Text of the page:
Frets- the MD515 has been determined to have better frets when compared to the MD 315, a feature that makes playing the MD515 way smoother. The MD315 has skinny thin frets and high; thus, fretting the instrument is a little more complicated. Frets usually shorten the length of the string when the player holds them down with their finger as they adjust the pitch of the string. They also make it easier for the player to achieve the relevant standard of intonation, given that they determine the position of the correct notes. 

Finish

Both the Eastman 315 and 515 have different finishes. The 315 has a matte finish that appeals to a specific category of players, while the 515 has a glossy finish that appeals to another category of players. Of the two types of mandolins, the one with the matte finish is slightly louder because it allows the wood to move out a little bit and be much freer.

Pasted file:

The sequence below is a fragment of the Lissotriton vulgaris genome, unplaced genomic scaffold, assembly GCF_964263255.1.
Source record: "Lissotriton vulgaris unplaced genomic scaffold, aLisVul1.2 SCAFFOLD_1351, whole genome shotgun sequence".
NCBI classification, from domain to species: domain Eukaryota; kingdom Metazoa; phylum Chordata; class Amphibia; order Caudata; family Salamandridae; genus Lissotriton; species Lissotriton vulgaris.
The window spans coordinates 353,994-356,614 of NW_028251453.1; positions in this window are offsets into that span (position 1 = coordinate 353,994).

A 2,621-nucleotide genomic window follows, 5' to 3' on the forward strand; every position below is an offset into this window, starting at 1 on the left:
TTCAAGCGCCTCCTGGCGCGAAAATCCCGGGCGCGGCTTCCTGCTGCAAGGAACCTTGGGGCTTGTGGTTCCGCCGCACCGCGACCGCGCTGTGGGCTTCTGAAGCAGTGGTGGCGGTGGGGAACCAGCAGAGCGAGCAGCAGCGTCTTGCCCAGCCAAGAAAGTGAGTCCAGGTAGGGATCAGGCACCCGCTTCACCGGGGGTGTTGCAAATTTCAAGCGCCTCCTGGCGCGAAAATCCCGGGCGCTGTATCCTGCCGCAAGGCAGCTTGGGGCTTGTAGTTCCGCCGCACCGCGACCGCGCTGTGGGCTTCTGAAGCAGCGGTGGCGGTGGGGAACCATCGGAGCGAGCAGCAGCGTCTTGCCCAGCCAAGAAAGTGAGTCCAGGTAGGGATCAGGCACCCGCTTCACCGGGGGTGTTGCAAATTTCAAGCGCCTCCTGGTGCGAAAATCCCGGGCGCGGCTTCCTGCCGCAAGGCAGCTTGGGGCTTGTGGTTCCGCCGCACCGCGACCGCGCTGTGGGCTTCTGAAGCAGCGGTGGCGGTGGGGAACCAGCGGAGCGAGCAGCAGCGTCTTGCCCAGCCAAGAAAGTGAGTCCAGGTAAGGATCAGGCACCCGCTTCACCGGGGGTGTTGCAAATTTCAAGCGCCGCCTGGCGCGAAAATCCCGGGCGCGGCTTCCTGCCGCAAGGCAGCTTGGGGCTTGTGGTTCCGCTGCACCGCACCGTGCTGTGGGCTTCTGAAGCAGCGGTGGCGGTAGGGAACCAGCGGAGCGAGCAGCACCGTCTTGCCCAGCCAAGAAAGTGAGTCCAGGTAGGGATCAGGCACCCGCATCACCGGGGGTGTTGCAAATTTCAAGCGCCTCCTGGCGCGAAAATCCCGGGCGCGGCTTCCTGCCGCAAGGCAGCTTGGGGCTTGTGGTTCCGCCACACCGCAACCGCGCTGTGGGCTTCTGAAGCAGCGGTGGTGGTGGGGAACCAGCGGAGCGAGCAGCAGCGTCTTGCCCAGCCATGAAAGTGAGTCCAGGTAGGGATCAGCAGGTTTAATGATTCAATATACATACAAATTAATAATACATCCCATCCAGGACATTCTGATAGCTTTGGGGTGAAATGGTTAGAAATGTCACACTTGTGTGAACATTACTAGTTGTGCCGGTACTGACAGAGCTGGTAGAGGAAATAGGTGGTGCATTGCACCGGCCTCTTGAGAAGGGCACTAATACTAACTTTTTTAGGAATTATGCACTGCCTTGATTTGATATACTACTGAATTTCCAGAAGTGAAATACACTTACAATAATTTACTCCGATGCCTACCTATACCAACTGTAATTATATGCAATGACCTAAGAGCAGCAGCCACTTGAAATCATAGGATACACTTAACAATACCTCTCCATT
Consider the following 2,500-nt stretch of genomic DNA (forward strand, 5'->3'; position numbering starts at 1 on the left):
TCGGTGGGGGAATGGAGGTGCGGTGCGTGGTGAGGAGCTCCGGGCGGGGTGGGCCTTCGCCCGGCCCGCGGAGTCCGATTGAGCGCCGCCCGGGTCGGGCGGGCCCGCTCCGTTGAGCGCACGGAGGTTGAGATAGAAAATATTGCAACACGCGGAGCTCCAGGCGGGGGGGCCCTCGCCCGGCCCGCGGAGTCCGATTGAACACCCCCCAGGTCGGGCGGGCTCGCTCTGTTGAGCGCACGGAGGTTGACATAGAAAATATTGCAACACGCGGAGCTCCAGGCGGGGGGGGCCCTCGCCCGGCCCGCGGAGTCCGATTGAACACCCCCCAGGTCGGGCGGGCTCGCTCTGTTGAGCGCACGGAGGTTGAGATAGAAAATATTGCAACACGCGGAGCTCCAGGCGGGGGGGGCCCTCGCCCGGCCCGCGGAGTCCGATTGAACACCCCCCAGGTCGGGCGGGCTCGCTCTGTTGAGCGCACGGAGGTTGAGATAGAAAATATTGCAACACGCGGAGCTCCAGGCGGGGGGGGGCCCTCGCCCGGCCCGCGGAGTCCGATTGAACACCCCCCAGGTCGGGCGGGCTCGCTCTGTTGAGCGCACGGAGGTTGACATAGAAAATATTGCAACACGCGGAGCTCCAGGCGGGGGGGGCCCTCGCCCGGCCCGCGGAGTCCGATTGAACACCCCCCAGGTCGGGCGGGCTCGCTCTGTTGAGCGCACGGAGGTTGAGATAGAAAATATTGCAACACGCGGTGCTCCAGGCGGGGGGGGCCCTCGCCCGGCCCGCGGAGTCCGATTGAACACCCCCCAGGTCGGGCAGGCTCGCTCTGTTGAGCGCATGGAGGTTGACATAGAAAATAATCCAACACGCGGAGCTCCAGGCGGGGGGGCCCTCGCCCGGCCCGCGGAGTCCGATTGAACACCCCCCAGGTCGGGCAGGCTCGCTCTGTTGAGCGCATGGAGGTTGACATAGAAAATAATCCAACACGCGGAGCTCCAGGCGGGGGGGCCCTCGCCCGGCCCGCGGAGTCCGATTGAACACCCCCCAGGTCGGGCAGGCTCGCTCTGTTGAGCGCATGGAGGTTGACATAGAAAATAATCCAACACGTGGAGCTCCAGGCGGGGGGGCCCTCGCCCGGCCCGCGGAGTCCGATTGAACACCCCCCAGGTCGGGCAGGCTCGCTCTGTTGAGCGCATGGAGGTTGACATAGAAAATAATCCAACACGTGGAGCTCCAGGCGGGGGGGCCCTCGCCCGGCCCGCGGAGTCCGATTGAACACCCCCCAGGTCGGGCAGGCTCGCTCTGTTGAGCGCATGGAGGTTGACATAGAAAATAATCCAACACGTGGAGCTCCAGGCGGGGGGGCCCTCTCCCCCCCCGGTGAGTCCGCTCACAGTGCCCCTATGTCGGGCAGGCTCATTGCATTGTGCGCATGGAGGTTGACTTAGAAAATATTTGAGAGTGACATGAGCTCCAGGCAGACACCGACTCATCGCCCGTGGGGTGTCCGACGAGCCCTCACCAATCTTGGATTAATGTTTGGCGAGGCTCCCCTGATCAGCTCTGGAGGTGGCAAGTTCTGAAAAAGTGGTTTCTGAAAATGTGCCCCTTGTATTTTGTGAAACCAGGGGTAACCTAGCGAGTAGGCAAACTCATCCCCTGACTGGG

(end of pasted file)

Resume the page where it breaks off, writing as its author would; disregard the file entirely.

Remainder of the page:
Regarding the finishes of both the 315 and the 515, the Eastman 315 has the better finish because it translates to the sounds produced, enabling louder sounds. After all, the top wood can move more freely when compared to Eastman’s 515 gloss finish. 

Top material

Both mandolins feature a perfect combo of maple, spruce, and ebony, but the MD 315 has also incorporated Rosewood in its manufacture. The addition of Rosewood on the MD 315 enables dense and heavy tones to be produced compared to only using maple, spruce, and ebony like in the MD 515. 

Owing to the inclusion of Rosewood in the manufacture of the MD 315, this mandolin will perform better by producing extremely warm and resonant tones compared to the MD 515. 

Tones (usability)